Britain risks losing its "moral authority" by not speaking out about the treatment of a U.S. army private accused of providing thousands of sensitive documents to the WikiLeaks website, an MP says.
Welsh MP Ann Clwyd spurred a debate in the British Parliament on Monday night about Bradley Manning, 23, a former intelligence analyst who is being held in a military detention centre in Quantico, Va. He was arrested in May 2010.
Staff at the British Embassy in Washington will be instructed to question the U.S. State Department about why Manning is being kept in solitary confinement for 23 hours a day and is stripped naked each night and given a suicide-proof smock to wear to bed, Foreign Office Minister Henry Bellingham said.
He is checked by guards every five minutes and must respond when they check on him. He is not allowed to sleep between 5 a.m. (7 a.m. on weekends) and 8 p.m., and if he tries to, he must stand or sit up, says his lawyer, David Coombs. He is required to be visible at all times, including at night, which means he has no access to sheets, no pillow except the one built into his mattress, and is only allowed one blanket and one book or magazine in his cell.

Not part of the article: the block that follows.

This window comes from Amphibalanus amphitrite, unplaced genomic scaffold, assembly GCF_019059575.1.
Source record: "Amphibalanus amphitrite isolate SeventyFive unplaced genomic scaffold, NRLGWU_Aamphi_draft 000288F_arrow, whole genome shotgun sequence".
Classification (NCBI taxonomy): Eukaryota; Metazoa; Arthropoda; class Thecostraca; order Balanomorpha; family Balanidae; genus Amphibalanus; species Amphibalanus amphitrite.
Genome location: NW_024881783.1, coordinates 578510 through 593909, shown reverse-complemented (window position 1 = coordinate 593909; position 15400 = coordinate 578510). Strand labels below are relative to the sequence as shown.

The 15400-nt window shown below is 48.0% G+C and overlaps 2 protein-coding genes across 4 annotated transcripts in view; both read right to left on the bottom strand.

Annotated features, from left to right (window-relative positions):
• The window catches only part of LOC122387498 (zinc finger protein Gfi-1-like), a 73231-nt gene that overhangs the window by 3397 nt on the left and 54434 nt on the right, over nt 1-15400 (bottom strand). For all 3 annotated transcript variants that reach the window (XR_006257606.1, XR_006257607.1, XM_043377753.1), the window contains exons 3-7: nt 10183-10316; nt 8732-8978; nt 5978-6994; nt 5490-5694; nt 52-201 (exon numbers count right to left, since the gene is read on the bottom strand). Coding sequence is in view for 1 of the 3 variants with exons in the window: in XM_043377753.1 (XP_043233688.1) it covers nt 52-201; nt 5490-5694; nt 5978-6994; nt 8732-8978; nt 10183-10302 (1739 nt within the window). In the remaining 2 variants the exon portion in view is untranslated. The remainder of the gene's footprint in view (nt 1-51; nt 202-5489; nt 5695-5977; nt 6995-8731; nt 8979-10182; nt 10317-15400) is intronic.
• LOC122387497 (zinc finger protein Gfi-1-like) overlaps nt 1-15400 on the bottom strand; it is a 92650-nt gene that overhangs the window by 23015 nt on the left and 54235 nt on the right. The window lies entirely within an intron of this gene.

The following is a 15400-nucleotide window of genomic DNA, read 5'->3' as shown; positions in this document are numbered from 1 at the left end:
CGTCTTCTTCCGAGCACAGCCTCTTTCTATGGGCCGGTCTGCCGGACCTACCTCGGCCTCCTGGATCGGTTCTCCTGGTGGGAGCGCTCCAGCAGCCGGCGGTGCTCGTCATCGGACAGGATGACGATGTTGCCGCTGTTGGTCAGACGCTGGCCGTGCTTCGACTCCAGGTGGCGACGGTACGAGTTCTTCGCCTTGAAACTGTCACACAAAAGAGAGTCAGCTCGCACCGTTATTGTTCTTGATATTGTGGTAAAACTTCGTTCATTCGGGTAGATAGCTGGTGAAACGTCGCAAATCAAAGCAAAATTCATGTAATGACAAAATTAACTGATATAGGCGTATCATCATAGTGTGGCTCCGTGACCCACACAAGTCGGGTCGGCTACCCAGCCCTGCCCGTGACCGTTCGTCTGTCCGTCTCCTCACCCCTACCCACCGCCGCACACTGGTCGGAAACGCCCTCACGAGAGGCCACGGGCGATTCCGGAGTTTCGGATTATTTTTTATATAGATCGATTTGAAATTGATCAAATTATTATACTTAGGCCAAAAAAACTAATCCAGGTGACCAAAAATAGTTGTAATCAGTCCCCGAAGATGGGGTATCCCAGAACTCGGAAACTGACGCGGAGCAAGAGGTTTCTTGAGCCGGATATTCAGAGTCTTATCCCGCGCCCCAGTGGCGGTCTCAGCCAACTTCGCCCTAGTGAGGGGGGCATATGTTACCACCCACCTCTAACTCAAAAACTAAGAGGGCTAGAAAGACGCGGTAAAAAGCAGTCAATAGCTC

He has no contact with other prisoners, even during the hour each day he is allowed out of his cell.
Coombs has complained that his client's treatment is degrading and punitive, a charge the U.S. military has denied.
Coombs claims the way Manning is being treated "serves no purpose other than to humiliate and degrade … I consider it cruel and unnecessary."
Manning faces a host of charges over allegations he supplied classified data to the WikiLeaks whistleblower site.
This is the second time Clwyd, a Labour MP who is the head of an all-party parliamentary committee on human rights, has raised the issue of Manning's treatment in the British Parliament.
Manning's mother lives in Pembrokeshire, Wales, and her son lived there between the ages of 13 and 17.
"I do not want us to get drawn into a discussion of the rights and wrongs of the WikiLeaks revelations," Clwyd said during the debate in parliament, the Guardian newspaper reported. "I would like us now to concentrate on the current conditions of detention for Bradley Manning.
"Manning's case is important because of the message it sends out to the rest of the world about what kind of treatment the United States thinks is acceptable for people in detention."
Human Rights Watch and Amnesty International have also raised concerns about Manning's treatment.